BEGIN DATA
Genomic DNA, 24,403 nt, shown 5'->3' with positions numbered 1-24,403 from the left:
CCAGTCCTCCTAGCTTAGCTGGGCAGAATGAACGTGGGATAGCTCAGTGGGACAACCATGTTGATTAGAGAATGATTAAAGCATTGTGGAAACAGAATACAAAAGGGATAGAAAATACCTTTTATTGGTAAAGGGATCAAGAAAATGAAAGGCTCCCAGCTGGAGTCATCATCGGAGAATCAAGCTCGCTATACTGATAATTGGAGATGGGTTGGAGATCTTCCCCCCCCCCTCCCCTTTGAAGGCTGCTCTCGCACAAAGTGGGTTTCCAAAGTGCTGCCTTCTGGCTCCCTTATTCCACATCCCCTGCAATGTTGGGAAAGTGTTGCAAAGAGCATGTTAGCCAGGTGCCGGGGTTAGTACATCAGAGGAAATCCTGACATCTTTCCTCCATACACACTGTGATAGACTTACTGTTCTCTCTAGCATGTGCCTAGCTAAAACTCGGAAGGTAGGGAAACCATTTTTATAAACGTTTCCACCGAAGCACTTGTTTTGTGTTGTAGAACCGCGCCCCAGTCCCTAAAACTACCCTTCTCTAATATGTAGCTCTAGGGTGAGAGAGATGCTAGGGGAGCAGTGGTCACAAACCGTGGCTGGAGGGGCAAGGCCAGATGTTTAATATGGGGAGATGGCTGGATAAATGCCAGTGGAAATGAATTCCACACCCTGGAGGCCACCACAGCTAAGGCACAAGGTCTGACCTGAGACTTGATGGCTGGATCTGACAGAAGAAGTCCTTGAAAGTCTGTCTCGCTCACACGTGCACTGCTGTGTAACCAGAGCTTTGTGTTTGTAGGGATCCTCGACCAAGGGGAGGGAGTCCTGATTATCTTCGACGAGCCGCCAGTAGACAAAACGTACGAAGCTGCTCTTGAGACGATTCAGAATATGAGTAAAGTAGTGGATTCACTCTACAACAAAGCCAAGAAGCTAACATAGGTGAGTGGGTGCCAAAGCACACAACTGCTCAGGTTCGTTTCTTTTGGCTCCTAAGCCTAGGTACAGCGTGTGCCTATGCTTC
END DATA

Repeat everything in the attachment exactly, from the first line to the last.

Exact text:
Genomic DNA, 24,403 nt, shown 5'->3' with positions numbered 1-24,403 from the left:
CCAGTCCTCCTAGCTTAGCTGGGCAGAATGAACGTGGGATAGCTCAGTGGGACAACCATGTTGATTAGAGAATGATTAAAGCATTGTGGAAACAGAATACAAAAGGGATAGAAAATACCTTTTATTGGTAAAGGGATCAAGAAAATGAAAGGCTCCCAGCTGGAGTCATCATCGGAGAATCAAGCTCGCTATACTGATAATTGGAGATGGGTTGGAGATCTTCCCCCCCCCCTCCCCTTTGAAGGCTGCTCTCGCACAAAGTGGGTTTCCAAAGTGCTGCCTTCTGGCTCCCTTATTCCACATCCCCTGCAATGTTGGGAAAGTGTTGCAAAGAGCATGTTAGCCAGGTGCCGGGGTTAGTACATCAGAGGAAATCCTGACATCTTTCCTCCATACACACTGTGATAGACTTACTGTTCTCTCTAGCATGTGCCTAGCTAAAACTCGGAAGGTAGGGAAACCATTTTTATAAACGTTTCCACCGAAGCACTTGTTTTGTGTTGTAGAACCGCGCCCCAGTCCCTAAAACTACCCTTCTCTAATATGTAGCTCTAGGGTGAGAGAGATGCTAGGGGAGCAGTGGTCACAAACCGTGGCTGGAGGGGCAAGGCCAGATGTTTAATATGGGGAGATGGCTGGATAAATGCCAGTGGAAATGAATTCCACACCCTGGAGGCCACCACAGCTAAGGCACAAGGTCTGACCTGAGACTTGATGGCTGGATCTGACAGAAGAAGTCCTTGAAAGTCTGTCTCGCTCACACGTGCACTGCTGTGTAACCAGAGCTTTGTGTTTGTAGGGATCCTCGACCAAGGGGAGGGAGTCCTGATTATCTTCGACGAGCCGCCAGTAGACAAAACGTACGAAGCTGCTCTTGAGACGATTCAGAATATGAGTAAAGTAGTGGATTCACTCTACAACAAAGCCAAGAAGCTAACATAGGTGAGTGGGTGCCAAAGCACACAACTGCTCAGGTTCGTTTCTTTTGGCTCCTAAGCCTAGGTACAGCGTGTGCCTATGCTTC